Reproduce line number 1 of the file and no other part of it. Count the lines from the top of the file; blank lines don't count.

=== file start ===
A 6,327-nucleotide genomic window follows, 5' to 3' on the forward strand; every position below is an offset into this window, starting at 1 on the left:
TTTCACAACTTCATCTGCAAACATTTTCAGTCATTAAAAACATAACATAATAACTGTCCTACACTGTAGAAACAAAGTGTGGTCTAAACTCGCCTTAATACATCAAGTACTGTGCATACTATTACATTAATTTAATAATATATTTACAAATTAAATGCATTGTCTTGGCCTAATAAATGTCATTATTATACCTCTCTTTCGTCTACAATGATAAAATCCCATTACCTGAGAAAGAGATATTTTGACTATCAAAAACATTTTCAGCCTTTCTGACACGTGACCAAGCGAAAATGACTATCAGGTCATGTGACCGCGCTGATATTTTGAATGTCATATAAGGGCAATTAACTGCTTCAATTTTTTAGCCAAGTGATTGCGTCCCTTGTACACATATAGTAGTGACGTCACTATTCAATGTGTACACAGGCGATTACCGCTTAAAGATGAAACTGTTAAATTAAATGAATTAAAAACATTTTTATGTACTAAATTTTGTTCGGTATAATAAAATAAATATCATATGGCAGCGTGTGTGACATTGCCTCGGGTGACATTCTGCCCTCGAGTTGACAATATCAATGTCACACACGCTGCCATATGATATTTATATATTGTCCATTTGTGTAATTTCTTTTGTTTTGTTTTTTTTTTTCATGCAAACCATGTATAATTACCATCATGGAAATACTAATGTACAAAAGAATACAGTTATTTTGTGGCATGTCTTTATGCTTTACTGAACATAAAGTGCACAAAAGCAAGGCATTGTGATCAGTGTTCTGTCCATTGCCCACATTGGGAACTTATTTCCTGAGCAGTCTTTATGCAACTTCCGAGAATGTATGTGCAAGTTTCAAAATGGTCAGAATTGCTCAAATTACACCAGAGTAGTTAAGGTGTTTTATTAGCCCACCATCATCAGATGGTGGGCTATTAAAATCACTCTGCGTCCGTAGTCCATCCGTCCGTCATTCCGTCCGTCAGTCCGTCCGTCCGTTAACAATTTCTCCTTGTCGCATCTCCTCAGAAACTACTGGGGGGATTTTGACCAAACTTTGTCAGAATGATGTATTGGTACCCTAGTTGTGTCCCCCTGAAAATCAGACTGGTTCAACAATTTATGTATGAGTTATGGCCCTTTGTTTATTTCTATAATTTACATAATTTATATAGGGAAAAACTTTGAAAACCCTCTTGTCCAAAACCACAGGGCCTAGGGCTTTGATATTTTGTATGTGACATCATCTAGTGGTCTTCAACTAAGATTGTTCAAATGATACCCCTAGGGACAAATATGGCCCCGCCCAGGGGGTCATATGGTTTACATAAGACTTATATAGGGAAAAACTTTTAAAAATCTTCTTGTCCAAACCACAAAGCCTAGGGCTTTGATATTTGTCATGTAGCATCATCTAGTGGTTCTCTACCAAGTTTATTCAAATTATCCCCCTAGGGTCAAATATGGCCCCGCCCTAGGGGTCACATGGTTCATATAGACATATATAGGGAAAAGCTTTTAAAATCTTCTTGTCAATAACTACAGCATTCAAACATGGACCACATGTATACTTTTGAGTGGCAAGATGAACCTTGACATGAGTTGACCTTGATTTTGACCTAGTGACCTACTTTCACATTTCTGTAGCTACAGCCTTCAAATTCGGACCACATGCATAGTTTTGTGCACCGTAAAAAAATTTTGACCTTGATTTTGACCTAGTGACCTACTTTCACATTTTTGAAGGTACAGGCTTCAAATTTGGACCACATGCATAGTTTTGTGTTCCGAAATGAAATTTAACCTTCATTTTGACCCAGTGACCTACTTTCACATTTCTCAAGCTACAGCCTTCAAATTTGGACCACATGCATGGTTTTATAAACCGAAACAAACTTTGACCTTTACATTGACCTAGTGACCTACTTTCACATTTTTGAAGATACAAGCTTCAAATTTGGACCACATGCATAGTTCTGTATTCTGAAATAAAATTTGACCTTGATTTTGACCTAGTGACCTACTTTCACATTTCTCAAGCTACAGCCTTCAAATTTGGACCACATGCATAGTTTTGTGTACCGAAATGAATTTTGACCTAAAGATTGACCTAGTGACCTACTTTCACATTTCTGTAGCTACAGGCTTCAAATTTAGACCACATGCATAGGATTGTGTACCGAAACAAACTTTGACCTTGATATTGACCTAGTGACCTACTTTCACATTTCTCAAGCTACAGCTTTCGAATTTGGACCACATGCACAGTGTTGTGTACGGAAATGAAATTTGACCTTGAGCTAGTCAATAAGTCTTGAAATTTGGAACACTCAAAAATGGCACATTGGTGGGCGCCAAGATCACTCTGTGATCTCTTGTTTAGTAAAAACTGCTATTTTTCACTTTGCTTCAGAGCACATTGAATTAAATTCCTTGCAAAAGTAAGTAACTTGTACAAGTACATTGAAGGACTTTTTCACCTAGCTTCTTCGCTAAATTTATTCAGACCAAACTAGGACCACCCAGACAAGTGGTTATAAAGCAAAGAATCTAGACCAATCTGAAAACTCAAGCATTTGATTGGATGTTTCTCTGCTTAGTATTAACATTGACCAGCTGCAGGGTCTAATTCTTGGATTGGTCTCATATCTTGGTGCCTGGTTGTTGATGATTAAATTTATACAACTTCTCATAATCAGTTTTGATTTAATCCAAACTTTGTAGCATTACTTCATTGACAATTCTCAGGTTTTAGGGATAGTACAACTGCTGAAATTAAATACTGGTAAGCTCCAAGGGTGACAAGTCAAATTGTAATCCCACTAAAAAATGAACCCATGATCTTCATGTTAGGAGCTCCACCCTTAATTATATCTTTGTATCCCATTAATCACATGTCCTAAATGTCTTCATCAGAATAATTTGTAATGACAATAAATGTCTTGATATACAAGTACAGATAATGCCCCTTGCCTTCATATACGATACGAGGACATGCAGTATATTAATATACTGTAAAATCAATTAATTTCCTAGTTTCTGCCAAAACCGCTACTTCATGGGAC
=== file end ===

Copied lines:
A 6,327-nucleotide genomic window follows, 5' to 3' on the forward strand; every position below is an offset into this window, starting at 1 on the left: